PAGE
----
by Rene Allen
Sitting at my computer one day digging for words -- for thoughts -- for anything which would move that annoying blinking cursor across the screen in a productive direction, I saw a cat hair throttled around the "t" key on my laptop. Forget it, I told myself, and keep writing. It didn't happen. That cat hair attached itself to my brain.
Since I have three cats it wasn't surprising to find fur on my keyboard. But when I looked more closely, there were a bunch of hairs stuck between the keys, and one in particular, a long white one by the "t" that wouldn't go away.
I blew on it and picked at it but my fingers were too big and I couldn't blow hard enough. I got some tweezers and tried to pull it out but they were too large as well. Okay, I told myself, stay the course. Write. Forget about the cat hair. But telling myself that was like telling me to not think about the color blue. Immediately my mind turns blue and everything is sky. Don't think about cat hair. I couldn't think about anything else.
A cotton swab didn't fit into the trough and the cat hair wouldn't stick to it. I tore a corner off a piece of paper and tried to push it out but the paper tore and became wedged between the keys. I could see it next to the car hair, jamming its way underneaty the "t" key. That was when I panicked. My darling laptop was in jeopardy. The keys would stick and I would be unable to write. I would have to take my computer for repairs and lose weeks of time. The technician would shudder when he saw the hairball in my keyboard.
I would have stayed in this jam if a crashing sound behind me hadn't forced my attention away from the computer. A black cat ran out of the closet. She had knocked a box of envelopes off the shelf and there, uncovered, shining in rays of late afternoon sun like a gleaming Excalibur, was a can of compressed air with a nozzle.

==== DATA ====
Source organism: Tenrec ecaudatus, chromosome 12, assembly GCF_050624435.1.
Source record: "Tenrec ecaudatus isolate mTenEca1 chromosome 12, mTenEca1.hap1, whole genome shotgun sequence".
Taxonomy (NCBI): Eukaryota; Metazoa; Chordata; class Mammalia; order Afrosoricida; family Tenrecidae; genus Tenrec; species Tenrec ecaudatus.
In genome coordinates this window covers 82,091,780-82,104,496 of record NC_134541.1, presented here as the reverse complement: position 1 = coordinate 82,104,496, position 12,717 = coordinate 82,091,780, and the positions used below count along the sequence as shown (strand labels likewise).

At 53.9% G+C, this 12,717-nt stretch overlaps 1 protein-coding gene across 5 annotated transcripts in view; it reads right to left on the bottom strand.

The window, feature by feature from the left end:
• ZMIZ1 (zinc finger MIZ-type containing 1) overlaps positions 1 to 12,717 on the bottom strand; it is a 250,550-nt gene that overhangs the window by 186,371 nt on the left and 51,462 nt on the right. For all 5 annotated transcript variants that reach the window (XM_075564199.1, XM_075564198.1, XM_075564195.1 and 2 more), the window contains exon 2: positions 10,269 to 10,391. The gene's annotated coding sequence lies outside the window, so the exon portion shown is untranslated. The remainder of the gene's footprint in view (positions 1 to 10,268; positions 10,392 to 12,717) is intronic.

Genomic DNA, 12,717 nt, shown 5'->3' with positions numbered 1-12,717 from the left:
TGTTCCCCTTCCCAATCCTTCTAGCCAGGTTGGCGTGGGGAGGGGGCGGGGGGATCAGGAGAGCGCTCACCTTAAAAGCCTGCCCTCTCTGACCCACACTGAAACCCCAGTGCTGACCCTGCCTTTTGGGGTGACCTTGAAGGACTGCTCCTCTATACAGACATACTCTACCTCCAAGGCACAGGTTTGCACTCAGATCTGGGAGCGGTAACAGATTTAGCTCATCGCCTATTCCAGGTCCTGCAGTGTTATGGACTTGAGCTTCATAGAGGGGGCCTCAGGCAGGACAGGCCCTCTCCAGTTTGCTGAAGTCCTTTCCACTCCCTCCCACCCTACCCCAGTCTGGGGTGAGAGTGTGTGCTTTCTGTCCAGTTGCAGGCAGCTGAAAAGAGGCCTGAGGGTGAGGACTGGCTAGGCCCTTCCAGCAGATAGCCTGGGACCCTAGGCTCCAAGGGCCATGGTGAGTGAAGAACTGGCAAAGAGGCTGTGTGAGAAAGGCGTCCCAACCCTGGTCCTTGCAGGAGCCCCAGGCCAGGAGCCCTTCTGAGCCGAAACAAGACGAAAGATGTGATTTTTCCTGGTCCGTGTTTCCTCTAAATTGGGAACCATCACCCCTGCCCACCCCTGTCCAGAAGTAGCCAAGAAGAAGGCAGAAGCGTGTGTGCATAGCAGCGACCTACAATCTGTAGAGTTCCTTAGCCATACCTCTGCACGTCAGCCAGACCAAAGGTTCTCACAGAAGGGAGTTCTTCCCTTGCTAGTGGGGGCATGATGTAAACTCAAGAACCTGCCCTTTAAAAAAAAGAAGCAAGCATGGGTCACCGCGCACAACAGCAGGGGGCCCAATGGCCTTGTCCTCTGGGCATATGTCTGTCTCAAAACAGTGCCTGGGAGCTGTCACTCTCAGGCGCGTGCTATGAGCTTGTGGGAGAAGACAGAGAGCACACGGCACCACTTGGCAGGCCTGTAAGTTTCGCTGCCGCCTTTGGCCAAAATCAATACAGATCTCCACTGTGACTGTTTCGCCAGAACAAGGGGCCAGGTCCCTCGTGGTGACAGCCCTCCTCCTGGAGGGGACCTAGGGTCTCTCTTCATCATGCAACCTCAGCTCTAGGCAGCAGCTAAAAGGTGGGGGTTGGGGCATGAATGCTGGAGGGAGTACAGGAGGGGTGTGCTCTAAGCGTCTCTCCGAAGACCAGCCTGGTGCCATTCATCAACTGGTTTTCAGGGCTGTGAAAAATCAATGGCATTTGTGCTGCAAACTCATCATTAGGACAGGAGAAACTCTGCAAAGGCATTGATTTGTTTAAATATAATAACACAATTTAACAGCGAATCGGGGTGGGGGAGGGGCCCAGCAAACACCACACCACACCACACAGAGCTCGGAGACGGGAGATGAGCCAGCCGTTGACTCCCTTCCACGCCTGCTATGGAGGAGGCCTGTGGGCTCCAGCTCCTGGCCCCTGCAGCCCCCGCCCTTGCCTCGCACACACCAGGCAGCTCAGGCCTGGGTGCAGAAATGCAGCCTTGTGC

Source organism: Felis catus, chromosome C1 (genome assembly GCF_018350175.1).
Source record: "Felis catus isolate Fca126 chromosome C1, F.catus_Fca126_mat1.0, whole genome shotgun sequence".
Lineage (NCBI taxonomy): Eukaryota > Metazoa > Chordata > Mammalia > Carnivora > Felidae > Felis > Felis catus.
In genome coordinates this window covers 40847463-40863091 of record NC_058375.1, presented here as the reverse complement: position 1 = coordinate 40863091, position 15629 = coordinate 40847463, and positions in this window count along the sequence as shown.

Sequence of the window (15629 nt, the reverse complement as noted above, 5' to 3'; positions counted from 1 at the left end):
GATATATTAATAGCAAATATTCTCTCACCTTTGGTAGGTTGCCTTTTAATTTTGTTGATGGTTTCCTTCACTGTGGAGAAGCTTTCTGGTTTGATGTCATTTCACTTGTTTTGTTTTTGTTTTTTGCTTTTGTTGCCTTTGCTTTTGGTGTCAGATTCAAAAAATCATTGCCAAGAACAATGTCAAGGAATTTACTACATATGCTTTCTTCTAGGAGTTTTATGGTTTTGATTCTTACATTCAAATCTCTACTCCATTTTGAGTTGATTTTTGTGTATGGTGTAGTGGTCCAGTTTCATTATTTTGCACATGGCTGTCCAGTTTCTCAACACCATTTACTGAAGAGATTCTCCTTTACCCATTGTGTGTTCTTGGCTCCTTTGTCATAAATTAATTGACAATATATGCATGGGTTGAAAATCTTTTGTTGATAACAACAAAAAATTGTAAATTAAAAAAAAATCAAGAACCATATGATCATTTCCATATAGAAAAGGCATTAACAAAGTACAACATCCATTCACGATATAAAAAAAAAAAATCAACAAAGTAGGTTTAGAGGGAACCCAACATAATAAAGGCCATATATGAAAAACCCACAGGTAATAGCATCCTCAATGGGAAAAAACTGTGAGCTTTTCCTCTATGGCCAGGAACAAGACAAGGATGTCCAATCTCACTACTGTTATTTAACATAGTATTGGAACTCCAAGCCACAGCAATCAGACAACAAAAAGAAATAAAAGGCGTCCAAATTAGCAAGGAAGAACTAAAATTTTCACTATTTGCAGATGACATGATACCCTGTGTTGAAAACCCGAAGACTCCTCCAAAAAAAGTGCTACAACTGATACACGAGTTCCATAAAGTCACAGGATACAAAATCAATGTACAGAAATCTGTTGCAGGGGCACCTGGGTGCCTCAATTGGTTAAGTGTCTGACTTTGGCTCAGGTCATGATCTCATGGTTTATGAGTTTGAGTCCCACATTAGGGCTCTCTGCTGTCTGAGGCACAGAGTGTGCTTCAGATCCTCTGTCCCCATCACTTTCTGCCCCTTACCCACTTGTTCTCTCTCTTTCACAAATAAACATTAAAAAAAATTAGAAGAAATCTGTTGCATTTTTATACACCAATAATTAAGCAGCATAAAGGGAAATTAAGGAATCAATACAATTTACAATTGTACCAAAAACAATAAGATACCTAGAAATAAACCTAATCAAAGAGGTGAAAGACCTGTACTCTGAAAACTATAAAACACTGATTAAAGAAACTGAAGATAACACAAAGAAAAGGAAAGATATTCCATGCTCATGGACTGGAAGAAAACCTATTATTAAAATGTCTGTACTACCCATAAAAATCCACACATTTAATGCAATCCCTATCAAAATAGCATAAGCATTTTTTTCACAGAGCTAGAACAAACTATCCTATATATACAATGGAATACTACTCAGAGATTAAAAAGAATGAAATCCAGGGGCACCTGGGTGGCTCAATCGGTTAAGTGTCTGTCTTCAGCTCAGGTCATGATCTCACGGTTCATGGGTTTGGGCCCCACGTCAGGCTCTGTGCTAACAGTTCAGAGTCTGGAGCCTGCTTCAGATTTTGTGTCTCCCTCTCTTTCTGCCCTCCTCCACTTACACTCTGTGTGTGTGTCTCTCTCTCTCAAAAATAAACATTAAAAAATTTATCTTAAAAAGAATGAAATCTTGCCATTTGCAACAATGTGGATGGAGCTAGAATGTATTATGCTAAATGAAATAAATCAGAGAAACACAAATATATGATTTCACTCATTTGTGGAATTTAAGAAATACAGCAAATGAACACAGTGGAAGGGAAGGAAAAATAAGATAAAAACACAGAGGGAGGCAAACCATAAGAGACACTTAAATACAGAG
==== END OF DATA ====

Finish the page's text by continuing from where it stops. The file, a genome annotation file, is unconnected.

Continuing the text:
I sprayed and blew until the keys were covered with frost and the can was so cold I had to put it down. The bit of paper dislodged and I pulled it out. I didn't see many cat hairs flying around, but the white one was gone.
Relief came like a fast-acting sedative. I looked at the screen, at the two lines of copy and read them. In a remote corner of my mind I saw the flicker of the idea I had been writing about. Then, in a blast of cold, canned compressed air, surrounded by flying cat hair, it went out. I was done.
I turned off the computer. Three cats follwed me into the kitchen. Tomorrow, the keyboard would be clean. Tomorrow, I wouldn't think about cat hair. Tomorrow, I would see dust in the corners of the room, a full wastebasket and an untidy collection of pencils in a drawer. They would all demand attention just as the cursor moved to the second line on the screen, just before I got into the flow, at that awful, impossible time betweent start and go when words are beginning to come but haven't errupted yet, and I'm impatient and digging and wanting them to come . . .